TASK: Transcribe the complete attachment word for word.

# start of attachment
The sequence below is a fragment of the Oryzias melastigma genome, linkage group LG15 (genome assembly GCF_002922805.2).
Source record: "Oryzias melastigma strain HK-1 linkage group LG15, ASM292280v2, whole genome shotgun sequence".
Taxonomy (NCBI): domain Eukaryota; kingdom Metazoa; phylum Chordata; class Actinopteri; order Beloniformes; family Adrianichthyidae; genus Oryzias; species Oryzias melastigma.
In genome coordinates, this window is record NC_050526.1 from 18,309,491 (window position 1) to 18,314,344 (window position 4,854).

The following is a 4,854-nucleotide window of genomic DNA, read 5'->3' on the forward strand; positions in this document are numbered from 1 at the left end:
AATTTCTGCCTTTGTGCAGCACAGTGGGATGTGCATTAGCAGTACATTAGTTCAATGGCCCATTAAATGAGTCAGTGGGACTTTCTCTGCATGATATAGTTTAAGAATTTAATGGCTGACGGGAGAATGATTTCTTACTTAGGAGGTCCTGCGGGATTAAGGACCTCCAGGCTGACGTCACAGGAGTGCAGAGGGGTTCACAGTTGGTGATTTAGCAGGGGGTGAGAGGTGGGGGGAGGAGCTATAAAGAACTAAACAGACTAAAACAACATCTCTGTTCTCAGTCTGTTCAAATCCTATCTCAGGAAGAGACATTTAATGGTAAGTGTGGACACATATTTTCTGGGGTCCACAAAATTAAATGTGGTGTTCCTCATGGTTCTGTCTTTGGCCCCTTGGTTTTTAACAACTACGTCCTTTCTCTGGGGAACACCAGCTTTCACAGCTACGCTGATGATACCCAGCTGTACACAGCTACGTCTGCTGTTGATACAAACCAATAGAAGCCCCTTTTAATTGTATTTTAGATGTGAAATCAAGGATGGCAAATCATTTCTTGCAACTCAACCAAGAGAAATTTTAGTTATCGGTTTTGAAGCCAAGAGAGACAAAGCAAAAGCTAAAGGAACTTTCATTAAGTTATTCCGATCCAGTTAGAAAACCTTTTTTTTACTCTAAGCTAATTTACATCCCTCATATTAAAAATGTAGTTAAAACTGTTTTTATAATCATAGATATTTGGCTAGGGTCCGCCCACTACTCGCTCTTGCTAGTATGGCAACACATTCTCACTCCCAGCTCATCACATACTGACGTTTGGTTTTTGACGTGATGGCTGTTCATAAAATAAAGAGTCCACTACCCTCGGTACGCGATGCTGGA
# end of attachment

The sequence below is a fragment of the Oryzias melastigma genome, linkage group LG15 (genome assembly GCF_002922805.2).
Source record: "Oryzias melastigma strain HK-1 linkage group LG15, ASM292280v2, whole genome shotgun sequence".
Taxonomy (NCBI): domain Eukaryota; kingdom Metazoa; phylum Chordata; class Actinopteri; order Beloniformes; family Adrianichthyidae; genus Oryzias; species Oryzias melastigma.
In genome coordinates, this window is record NC_050526.1 from 18,309,491 (window position 1) to 18,314,344 (window position 4,854).

The following is a 4,854-nucleotide window of genomic DNA, read 5'->3' on the forward strand; positions in this document are numbered from 1 at the left end:
AATTTCTGCCTTTGTGCAGCACAGTGGGATGTGCATTAGCAGTACATTAGTTCAATGGCCCATTAAATGAGTCAGTGGGACTTTCTCTGCATGATATAGTTTAAGAATTTAATGGCTGACGGGAGAATGATTTCTTACTTAGGAGGTCCTGCGGGATTAAGGACCTCCAGGCTGACGTCACAGGAGTGCAGAGGGGTTCACAGTTGGTGATTTAGCAGGGGGTGAGAGGTGGGGGGAGGAGCTATAAAGAACTAAACAGACTAAAACAACATCTCTGTTCTCAGTCTGTTCAAATCCTATCTCAGGAAGAGACATTTAATGGTAAGTGTGGACACATATTTTCTGGGGTCCACAAAATTAAATGTGGTGTTCCTCATGGTTCTGTCTTTGGCCCCTTGGTTTTTAACAACTACGTCCTTTCTCTGGGGAACACCAGCTTTCACAGCTACGCTGATGATACCCAGCTGTACACAGCTACGTCTGCTGTTGATACAAACCAATAGAAGCCCCTTTTAATTGTATTTTAGATGTGAAATCAAGGATGGCAAATCATTTCTTGCAACTCAACCAAGAGAAATTTTAGTTATCGGTTTTGAAGCCAAGAGAGACAAAGCAAAAGCTAAAGGAACTTTCATTAAGTTATTCCGATCCAGTTAGAAAACCTTTTTTTTACTCTAAGCTAATTTACATCCCTCATATTAAAAATGTAGTTAAAACTGTTTTTATAATCATAGATATTTGGCTAGGGTCCGCCCACTACTCGCTCTTGCTAGTATGGCAACACATTCTCACTCCCAGCTCATCACATACTGACGTTTGGTTTTTGACGTGATGGCTGTTCATAAAATAAAGAGTCCACTACCCTCGGTACGCGATGCTGGA